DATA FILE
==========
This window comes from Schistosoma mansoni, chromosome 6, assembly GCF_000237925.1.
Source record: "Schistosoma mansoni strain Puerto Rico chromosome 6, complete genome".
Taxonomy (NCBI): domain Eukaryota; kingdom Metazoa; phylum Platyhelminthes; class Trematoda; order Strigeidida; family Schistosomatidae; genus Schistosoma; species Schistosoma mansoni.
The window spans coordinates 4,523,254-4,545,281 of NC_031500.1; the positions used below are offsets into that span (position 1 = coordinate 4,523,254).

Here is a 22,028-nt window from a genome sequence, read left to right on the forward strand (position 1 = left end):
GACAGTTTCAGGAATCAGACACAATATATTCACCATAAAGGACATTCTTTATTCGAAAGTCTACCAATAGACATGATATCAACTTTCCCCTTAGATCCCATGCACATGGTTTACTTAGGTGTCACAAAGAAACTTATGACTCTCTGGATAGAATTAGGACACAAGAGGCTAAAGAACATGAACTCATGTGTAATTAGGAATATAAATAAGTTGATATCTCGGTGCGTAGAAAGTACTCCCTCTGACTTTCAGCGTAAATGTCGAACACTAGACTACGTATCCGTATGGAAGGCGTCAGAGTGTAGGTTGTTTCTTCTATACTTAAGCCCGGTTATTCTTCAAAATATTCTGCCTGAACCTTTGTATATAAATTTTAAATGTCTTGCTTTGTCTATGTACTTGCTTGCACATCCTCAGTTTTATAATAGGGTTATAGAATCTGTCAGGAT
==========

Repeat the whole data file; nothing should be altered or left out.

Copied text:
This window comes from Schistosoma mansoni, chromosome 6, assembly GCF_000237925.1.
Source record: "Schistosoma mansoni strain Puerto Rico chromosome 6, complete genome".
Taxonomy (NCBI): domain Eukaryota; kingdom Metazoa; phylum Platyhelminthes; class Trematoda; order Strigeidida; family Schistosomatidae; genus Schistosoma; species Schistosoma mansoni.
The window spans coordinates 4,523,254-4,545,281 of NC_031500.1; the positions used below are offsets into that span (position 1 = coordinate 4,523,254).

Here is a 22,028-nt window from a genome sequence, read left to right on the forward strand (position 1 = left end):
GACAGTTTCAGGAATCAGACACAATATATTCACCATAAAGGACATTCTTTATTCGAAAGTCTACCAATAGACATGATATCAACTTTCCCCTTAGATCCCATGCACATGGTTTACTTAGGTGTCACAAAGAAACTTATGACTCTCTGGATAGAATTAGGACACAAGAGGCTAAAGAACATGAACTCATGTGTAATTAGGAATATAAATAAGTTGATATCTCGGTGCGTAGAAAGTACTCCCTCTGACTTTCAGCGTAAATGTCGAACACTAGACTACGTATCCGTATGGAAGGCGTCAGAGTGTAGGTTGTTTCTTCTATACTTAAGCCCGGTTATTCTTCAAAATATTCTGCCTGAACCTTTGTATATAAATTTTAAATGTCTTGCTTTGTCTATGTACTTGCTTGCACATCCTCAGTTTTATAATAGGGTTATAGAATCTGTCAGGAT